Sigurd Larsen

Sigurd Larsen grew in Berlin, son of a Danish father and German mother. He participated as a German soldier in the First World War in which he was severely injured. As a result of that, his parents asked the German nationality to avoid his being recruited again.
Joachim Marcuse (born in 1917) who was persecuted because he was a Jew finished in the mid thirties his professional formation in the wood trade when he met Sigurd Larsen. He knew that Larsen helped business friends to emigrate during that times. During the war, Marcuse was forced to hard labor in a wood factory. One day it occurred to him to ask Larsen to rescue him, his wife Gerda and his friend Kurt Levin, hid in a wood freight of Germany. After having thoroughly studied the plan, Larsen committed himself to help him in the escape. Nevertheless, he suggested not going to Denmark as a destination, because the German troops had already occupied it. As an alternative he organized an exportation of wood to Sweden. Within the wagons he organized a hideout for three people. On December 24th, 1942 Larsen closed the wagon in which the three young people were hidden. During four long days the wagon stayed at the Berlin train station until finally it set off to Sweden. During old night of the year 1942 Joachim and Gerda Marcuse together with Kurt Levin, a close friend of the couple, whom, they had included in their escape plans, arrived Sweden, were they were recognized as political refugees.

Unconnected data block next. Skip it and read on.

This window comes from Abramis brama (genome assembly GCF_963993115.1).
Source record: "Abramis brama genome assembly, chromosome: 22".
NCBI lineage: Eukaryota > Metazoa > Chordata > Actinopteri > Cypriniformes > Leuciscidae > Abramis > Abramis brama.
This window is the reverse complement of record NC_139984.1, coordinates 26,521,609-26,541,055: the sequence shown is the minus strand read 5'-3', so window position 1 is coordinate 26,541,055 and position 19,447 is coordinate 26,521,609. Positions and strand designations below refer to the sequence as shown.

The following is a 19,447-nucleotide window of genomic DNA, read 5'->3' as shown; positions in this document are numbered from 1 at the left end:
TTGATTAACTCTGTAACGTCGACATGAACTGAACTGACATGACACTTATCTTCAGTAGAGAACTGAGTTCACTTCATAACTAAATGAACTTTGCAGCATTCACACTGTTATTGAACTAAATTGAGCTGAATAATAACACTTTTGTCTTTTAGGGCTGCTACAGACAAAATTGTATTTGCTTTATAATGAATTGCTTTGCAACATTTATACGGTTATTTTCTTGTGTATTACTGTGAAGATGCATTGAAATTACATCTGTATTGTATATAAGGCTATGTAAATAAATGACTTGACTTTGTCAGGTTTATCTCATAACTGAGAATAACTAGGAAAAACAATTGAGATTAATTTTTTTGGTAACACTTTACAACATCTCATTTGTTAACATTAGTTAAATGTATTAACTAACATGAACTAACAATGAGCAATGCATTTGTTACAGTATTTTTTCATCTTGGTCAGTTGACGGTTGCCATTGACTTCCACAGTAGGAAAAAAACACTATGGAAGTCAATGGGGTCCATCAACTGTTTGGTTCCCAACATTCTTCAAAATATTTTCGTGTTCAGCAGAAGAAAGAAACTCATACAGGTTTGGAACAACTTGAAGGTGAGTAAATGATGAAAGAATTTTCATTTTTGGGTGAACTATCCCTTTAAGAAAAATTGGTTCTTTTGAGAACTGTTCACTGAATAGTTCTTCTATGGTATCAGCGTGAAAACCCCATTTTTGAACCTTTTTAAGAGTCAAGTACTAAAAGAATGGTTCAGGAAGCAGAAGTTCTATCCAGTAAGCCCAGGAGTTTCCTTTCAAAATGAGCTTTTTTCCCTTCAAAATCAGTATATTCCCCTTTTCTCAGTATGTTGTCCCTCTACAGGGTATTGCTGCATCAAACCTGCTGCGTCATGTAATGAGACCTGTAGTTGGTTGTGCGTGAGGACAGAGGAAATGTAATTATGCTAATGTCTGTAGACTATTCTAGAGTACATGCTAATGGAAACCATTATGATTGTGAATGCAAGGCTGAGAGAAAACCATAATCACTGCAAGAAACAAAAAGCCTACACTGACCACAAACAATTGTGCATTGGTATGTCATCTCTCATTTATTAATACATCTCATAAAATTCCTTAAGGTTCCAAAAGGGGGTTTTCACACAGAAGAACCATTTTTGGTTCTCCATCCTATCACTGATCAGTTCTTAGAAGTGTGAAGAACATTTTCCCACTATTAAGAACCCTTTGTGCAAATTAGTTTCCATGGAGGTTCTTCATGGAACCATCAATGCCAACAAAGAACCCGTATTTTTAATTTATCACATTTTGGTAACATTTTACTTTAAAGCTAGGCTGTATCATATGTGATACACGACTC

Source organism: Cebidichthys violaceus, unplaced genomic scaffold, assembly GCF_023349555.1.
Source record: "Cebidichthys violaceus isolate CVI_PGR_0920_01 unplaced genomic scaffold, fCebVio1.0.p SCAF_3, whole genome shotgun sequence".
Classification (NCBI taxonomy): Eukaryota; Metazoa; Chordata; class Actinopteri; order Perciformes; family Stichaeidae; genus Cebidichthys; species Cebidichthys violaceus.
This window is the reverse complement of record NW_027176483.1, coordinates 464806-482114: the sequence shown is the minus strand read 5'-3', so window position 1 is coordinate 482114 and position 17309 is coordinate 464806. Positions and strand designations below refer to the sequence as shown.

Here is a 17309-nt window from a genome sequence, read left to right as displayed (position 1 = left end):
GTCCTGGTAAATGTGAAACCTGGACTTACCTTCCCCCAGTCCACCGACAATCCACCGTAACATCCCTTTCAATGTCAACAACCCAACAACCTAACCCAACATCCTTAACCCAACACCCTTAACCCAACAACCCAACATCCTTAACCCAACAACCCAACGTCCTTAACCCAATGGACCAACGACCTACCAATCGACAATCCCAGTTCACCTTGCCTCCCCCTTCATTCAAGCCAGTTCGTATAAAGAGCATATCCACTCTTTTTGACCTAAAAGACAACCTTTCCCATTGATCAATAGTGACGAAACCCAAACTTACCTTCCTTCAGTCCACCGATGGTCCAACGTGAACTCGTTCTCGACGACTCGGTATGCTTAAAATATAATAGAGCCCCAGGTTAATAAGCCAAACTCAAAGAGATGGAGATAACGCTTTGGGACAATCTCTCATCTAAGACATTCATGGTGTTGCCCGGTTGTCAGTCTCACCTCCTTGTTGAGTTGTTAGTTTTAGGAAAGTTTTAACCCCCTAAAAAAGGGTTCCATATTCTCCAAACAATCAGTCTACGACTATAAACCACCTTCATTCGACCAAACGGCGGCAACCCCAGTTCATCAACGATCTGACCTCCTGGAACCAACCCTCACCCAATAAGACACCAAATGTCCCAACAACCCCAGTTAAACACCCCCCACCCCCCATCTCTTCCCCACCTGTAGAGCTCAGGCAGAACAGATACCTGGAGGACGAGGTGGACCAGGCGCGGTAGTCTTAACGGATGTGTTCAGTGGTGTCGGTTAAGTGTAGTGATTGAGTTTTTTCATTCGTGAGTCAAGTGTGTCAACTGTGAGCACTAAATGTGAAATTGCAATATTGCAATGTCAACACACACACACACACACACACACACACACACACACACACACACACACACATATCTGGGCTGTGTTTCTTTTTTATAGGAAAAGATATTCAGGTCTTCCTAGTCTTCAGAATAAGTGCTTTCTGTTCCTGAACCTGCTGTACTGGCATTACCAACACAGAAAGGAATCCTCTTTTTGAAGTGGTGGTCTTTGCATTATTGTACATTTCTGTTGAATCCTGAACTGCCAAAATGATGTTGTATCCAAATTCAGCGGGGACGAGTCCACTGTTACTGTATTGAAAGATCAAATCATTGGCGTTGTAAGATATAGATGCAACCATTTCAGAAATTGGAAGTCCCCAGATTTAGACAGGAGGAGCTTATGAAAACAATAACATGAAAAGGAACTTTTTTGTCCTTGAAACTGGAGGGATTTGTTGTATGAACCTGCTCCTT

For fear that his illegal support was discovered, Larsen took his wood commerce to Denmark short after the successful escape of his friends took place and went to live with his family in Copenhagen.